Our new author on how to write about art
Noah Charney, the author of The Art of Forgery, hosts a Guardian Masterclass on art writing
Dr Noah Charney is an adjunct Professor of Art History at the American University of Rome and the author of a forthcoming Phaidon title, The Art of Forgery, an illustrated history of fine art counterfeiting. However, next month, he will be turning his attentions away from the murky world of illegitimate copying of famous works to instead outline a no less difficult form of cultural mimicry. On October 4 Charney will teach a Guardian Masterclass in London on ‘the fine art of writing about art’.
“A lot of people, when they set out to write about art simply describe it,” Charney says, “which isn’t very effective.” Instead, the writer and academic, who has written numerous works of fiction and non-fiction on the subject of fine art, reaches back into antiquity when considering the best way to bring prose to bear on painting and sculpture. In particular, he pays close attention to the Greek rhetorical exercise of ekphrasis, whereby an author tries to express the essential qualities of a work, which, while not offering an explicit description, may instead capture its spirit. “Sometimes it’s better to write around the subject,” he says.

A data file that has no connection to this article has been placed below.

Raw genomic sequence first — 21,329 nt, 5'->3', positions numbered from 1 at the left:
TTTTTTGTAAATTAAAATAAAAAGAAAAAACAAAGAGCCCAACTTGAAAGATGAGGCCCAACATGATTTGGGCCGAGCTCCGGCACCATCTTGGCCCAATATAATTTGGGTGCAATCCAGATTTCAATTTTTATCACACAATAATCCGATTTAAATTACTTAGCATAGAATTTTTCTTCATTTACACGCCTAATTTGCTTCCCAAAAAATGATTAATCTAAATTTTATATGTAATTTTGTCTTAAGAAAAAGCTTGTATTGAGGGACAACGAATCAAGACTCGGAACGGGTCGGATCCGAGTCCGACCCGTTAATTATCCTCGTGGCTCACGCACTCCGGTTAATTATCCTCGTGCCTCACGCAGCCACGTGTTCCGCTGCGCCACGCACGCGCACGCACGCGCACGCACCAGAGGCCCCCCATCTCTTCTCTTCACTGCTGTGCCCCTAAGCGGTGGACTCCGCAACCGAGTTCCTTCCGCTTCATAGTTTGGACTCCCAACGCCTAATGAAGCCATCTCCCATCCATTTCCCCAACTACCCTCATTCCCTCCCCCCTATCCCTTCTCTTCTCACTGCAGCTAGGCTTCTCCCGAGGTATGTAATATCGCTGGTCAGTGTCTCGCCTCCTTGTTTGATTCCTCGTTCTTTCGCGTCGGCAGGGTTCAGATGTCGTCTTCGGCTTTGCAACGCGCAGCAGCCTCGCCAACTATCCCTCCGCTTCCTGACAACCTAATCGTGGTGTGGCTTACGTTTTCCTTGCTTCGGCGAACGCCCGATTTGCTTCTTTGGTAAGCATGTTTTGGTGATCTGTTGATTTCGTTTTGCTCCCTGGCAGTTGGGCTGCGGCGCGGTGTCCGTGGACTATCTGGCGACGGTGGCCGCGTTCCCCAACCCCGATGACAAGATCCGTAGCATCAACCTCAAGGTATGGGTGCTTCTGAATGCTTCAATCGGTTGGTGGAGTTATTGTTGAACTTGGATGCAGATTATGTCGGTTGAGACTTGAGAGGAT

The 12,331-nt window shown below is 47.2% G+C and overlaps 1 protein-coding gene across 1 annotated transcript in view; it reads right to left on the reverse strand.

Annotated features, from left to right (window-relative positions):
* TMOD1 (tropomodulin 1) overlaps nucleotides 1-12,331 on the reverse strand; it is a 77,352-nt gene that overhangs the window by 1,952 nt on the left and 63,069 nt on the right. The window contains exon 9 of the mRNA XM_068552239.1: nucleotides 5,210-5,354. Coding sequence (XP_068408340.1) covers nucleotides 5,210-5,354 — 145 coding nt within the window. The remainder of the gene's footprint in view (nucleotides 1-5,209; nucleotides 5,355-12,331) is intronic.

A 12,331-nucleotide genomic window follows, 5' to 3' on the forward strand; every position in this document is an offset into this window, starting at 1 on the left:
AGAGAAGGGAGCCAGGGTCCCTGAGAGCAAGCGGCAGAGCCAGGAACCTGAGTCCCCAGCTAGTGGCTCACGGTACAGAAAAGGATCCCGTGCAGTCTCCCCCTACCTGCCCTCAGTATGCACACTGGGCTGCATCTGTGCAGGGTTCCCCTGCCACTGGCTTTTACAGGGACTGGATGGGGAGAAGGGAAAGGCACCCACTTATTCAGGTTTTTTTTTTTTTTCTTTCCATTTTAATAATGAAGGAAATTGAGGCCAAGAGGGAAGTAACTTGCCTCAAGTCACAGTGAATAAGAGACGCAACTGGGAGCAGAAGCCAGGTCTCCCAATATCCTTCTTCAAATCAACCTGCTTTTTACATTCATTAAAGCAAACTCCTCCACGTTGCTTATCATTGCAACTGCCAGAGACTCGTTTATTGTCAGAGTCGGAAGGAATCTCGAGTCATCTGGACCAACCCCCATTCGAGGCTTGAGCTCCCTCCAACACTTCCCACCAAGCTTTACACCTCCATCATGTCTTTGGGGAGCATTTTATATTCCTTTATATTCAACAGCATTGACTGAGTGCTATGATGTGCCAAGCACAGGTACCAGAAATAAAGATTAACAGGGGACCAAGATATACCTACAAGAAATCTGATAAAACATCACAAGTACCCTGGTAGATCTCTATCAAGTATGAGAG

Nevertheless, the class, which will also be taught by Phaidon’s own senior editor Dr Diane Fortenberry, teach attendants how to pitch a successful proposal, and what kind of writing appeals to readers of intelligent non-fiction.
“Currently, in the Anglophone world, writers that make complicated subjects seem simple, and write in a clear prose style are seen to be clever,” Charney told Phaidon.com yesterday. “I’ve learnt the hard way. I went through a lot of successful non-fiction pitches and singled out common characteristics. Often, these books offer readers access to an otherwise closed-off world, following a single protagonist, who from the very start, carry out actions that shed light on that world. It's that New York Times and New Yorker style, that's made people like Malcolm Gladwell millionaires.”
Charney will also circulate examples of his own successful proposals, including his pitch for his Stealing the Mystic Lamb, his 2010 non-fiction book about Jan van Eyck’s Ghent Altarpiece, one of the most frequently stolen artworks of all time, and his summation for our own title, The Art of Forgery. Sounds like a good opportunity to find out how to create the kind of works we publish. Find out more here, and check back soon for more news on Dr Charney’s forthcoming title.